The details of the structure of the upper portion 12 of the heat sink assembly 10 is shown in FIGS. 2(a) through 2(c). Referring to the bottom view of the upper heat sink portion 12 as shown in FIG. 2(a), a heat-transfer block 20 is placed at the center of a heat sink base plate 22. Provided are four heat pipes, 24, 26, 28, and 30, which are connected at one of the ends thereof to the heat-transfer block 20. The other ends of these four heat pipes are positioned at various locations on the heat sink base plate 22 by means of four separate anchors, 32, 34, 36 and 38, respectively. The anchors, 32, 34, 36 and 38, are placed generally close to the fins 40 so as not to block the air which flows between the fins. There are represented eight straight fins in the drawing figure; however, the quantity and type of fins are for illustrative purpose only; since they can be any number and types; such as pin fins, and are not limited to those shown in the drawing figure. The heat-transfer block 20 is dissected into four pieces which are separated by two gaps 42 and 44 and are connected together by a thin sheet of material 46, as shown in FIG. 2(b) which is a cross-sectional view taken along the line A—A in FIG. 2(a). The thin sheet of material 46 can be made from the same material as the heat-transfer block 20, or from other materials possessing low thermal coefficients of expansion, such as a copper-invar-copper, or copper-tungsten alloys. Each heat pipe is inserted into its designated section in the heat transfer block 20. The portion of the heat pipe which is located within the block is in a good thermal contact with the heat transfer block 20. The number of heat pipes and their corresponding sections in the heat transfer block 20 can be varied and should not be limited to four as shown in the drawing figures. The heat transfer block 20 is supported by two plate springs 48 and 50 which are installed in a slot 52 on the fins as shown in the FIG. 2(c) which is a cross-sectional view taken along line B—B in FIG. 2(a). The heat transfer block 20 can be moved slightly up and down along the slot channel 54. When the heat sink assembly 10 is mounted to the electronic device, the heat transfer block 20 will contact the surface of the electronic device and as a consequence, the plate springs 48 and 50 are compressed. The resulting spring force will then act on the heat transfer block 20 to ensure a good heat conduction from the electronic device to the heat transfer block and the heat pipes. This heat-transfer block is accordingly spring-loaded, and thereby provides a compliant interface with the electronic device.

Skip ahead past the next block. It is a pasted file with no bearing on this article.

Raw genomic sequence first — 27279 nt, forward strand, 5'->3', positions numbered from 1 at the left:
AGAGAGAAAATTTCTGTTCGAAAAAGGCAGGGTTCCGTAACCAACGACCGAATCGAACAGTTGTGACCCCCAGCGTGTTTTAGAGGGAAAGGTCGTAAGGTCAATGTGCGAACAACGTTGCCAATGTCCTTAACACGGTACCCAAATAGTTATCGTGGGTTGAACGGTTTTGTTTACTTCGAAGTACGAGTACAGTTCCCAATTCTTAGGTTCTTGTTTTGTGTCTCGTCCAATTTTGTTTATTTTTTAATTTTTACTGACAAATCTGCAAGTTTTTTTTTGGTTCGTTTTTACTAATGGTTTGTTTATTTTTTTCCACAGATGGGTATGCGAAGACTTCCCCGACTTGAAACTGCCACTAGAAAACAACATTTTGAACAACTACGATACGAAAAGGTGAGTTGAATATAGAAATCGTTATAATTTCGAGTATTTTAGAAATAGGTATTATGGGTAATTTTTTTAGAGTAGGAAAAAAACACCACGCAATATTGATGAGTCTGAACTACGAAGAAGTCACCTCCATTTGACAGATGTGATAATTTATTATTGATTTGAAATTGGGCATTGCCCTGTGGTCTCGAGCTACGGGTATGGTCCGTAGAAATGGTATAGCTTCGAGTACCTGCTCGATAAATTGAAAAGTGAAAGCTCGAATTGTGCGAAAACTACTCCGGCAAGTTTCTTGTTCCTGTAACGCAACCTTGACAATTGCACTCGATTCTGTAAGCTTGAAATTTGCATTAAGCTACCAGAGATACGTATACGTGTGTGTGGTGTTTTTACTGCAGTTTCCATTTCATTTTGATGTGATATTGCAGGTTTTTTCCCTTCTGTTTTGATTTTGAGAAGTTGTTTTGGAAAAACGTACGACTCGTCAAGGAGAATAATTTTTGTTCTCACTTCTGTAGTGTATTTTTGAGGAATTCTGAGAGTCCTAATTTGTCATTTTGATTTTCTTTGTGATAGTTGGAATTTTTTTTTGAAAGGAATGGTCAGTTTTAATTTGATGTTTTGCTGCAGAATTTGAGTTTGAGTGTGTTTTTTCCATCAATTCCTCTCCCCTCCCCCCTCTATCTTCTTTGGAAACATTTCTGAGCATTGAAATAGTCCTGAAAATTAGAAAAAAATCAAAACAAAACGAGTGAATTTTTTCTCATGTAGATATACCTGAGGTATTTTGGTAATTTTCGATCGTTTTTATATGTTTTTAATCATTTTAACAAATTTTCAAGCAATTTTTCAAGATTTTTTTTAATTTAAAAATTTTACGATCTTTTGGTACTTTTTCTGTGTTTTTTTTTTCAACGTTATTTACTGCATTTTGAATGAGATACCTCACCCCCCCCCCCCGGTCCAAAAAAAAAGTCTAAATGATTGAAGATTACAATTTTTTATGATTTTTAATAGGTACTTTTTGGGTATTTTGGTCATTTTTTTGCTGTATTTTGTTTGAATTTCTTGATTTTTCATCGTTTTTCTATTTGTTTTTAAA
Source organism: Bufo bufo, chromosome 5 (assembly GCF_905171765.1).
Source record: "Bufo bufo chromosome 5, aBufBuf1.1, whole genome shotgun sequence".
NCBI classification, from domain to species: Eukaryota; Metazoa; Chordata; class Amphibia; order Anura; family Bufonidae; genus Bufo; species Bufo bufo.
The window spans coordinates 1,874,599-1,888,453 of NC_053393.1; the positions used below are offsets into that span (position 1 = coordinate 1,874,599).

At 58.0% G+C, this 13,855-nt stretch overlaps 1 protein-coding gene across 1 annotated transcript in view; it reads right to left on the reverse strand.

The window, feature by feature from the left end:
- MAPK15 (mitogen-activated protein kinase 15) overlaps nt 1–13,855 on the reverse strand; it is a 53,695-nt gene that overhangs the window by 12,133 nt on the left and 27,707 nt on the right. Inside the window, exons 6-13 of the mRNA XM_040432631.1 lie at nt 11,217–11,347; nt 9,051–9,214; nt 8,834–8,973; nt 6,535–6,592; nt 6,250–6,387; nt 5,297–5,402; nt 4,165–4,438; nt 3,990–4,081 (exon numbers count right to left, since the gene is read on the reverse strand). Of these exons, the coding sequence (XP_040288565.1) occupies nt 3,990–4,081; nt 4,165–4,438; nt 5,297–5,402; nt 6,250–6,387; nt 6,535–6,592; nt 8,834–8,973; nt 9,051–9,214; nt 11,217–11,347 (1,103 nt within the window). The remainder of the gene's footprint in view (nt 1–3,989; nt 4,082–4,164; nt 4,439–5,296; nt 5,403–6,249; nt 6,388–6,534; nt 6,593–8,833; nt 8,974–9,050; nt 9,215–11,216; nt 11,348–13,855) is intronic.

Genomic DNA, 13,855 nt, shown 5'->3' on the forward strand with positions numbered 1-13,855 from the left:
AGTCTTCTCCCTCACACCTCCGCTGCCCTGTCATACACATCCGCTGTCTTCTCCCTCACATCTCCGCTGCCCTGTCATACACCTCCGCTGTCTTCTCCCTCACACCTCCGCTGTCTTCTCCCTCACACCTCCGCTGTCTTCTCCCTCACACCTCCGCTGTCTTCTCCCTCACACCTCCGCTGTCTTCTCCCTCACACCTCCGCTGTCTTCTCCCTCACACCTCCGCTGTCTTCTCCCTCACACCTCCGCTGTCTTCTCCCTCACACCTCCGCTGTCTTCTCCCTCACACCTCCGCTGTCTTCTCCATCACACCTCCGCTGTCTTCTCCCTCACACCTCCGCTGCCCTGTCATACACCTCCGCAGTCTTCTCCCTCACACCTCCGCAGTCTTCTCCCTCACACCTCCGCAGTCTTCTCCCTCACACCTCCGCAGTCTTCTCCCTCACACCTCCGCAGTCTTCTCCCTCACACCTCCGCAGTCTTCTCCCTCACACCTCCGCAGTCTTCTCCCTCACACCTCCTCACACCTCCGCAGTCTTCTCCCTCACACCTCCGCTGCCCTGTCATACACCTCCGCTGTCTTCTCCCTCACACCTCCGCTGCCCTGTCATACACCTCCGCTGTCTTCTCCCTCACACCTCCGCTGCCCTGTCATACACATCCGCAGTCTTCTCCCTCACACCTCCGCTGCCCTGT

The details of the structure of the lower portion of the heat sink assembly are shown in FIGS. 3(a) to 3(c). The bottom view of the lower heat sink portion 14 is shown in FIG. 3 (a), a heat-transfer ring 60 is placed at the center of the heat sink base plate 62. The ring 60 is located such that the heat transfer block 20 from the upper heat sink portion 12 can be inserted through an opening on the heat sink base plate 62 and the center opening 64 of the ring 60 when the upper and lower portions 12, 14 of the heat sink are assembled.